New study analyses technique of elite dressage riders

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Equine

New research at Hartpury University analysing the pelvic technique of elite dressage riders has uncovered “surprising” results.

PhD student Celeste Wilkins, who is investigating the coordination between equestrian riders and the horse, undertook the study supported by Dr Kathryn Nankervis, who leads equine research at Hartpury, Dr Laurence Protheroe, programme manager of the MSc Applied Performance Analysis in Sport, and Professor Stephen Draper, Dean of Research and Knowledge Exchange.

Elite riders who competed at Hartpury’s major equestrian competitions last year volunteered to take part in the research, which was carried out using state-of-the-art technology within Hartpury’s Margaret Giffen Centre for Rider Performance.

Celeste said: “We’re trying to understand factors that indicate elite technique in dressage riders.

“It’s commonly believed that riders must have a ‘neutral’ pelvis (balanced front-to-back) in order to achieve harmony with their horse, so we tested whether elite riders were more likely to have a neutral pelvis.

“Static assessment of a rider’s posture is convenient, so we wanted to understand whether a static assessment has any transfer into what the rider does in motion.”

The study explored sagittal pelvic tilt in 35 competitive dressage riders to analyse the relationship between static and dynamic postures and assess the interaction of competition level.

Riders were assessed using optical motion capture on a riding simulator at halt, walk, trot and canter.

Celeste said: “When we compared pelvic posture at halt between riders competing at British Dressage Prelim-Novice, British Dressage Medium-Advanced and those competing at the FEI levels, we were surprised.

“Elite riders were not more likely to take up a neutral pelvic posture at halt. When we compared the rider’s own pelvic posture between halt and in motion, there was no relationship.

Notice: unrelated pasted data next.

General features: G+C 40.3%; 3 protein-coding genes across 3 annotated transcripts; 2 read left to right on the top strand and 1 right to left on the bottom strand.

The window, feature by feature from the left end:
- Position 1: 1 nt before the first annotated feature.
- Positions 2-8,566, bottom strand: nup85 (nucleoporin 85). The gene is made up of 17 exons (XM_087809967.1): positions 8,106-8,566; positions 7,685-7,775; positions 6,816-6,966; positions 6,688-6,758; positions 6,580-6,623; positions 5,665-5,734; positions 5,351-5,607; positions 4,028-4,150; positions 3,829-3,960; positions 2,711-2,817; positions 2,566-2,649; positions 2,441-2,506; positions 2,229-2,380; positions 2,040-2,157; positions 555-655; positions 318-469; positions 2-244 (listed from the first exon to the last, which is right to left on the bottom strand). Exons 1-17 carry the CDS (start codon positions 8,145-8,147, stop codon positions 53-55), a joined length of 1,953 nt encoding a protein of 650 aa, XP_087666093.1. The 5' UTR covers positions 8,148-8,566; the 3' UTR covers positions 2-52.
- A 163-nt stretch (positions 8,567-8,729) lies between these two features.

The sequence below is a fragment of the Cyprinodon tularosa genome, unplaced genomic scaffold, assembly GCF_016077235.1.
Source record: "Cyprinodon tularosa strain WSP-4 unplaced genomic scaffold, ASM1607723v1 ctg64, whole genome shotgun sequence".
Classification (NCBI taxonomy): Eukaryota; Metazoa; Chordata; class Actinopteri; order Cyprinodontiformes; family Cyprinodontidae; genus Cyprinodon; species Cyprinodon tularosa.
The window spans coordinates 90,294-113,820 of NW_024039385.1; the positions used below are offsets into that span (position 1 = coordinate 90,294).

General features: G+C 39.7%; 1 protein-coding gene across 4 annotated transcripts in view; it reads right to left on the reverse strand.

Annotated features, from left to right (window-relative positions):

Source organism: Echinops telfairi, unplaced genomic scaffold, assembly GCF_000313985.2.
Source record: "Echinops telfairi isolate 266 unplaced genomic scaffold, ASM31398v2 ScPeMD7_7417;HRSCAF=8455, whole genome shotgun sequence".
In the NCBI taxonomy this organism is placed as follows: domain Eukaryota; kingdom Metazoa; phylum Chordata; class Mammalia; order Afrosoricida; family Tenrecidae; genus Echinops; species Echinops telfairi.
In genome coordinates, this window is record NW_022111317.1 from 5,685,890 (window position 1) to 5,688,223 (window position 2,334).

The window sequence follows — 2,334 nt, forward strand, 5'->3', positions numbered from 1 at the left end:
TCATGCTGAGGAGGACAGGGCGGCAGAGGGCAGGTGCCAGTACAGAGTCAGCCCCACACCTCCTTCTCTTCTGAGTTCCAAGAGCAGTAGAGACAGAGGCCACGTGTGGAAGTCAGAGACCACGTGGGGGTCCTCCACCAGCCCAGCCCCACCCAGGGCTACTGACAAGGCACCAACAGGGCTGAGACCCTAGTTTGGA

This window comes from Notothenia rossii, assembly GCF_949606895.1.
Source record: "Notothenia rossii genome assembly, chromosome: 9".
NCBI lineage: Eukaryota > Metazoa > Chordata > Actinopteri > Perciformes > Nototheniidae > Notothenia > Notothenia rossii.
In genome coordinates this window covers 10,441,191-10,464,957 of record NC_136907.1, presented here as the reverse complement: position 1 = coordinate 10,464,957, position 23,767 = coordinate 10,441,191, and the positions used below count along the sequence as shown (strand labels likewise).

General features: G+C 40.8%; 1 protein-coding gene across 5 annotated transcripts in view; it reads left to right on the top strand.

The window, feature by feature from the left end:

“There was also no relationship between the rider’s pelvic technique in motion and competition level.

“From these results, it doesn’t seem like you can confidently predict a rider’s technique from their static posture.

“Riders adapt to the movement in their own individual ways and their pelvic technique can even change between the gaits.

“For example, they could be more anterior (forward) in walk, but posterior (backward tilt) in trot and canter.”

Celeste, who won first prize for the Best Postgraduate presentation at the recent Equine Student Research Conference, said “This is just the start of some really exciting studies analysing the dynamic technique of riders.”

To access the paper and download it free, click the following link: http://ow.ly/g6bI50B4sy8

Equine research students at Hartpury – the world’s largest the world’s largest equine educational establishment – have access to a wide range of state-of-the-art equipment and laboratories to support their studies.

The facilities within the Equine Therapy Centre and the Margaret Giffen Centre for Rider Performance enable biomechanical and physiological studies of both horse and rider.

All research activity at Hartpury either directly or indirectly informs not only current industry practice but also the curriculum.

Research is fully integrated within teaching, with staff research active in the areas in which they teach and many dissertations embedded in larger scale research projects.

Recent equine graduates from Hartpury, which offers a range of equine-related diplomas, undergraduate and postgraduate degrees, and PhDs, have embarked on careers with a number of major employers, including Cheltenham Racecourse, the Hong Kong Jockey Club and The Horse Trust.

Picture: Celeste Wilkins carrying out her research within the Margaret Giffen Centre for Rider Performance at Hartpury

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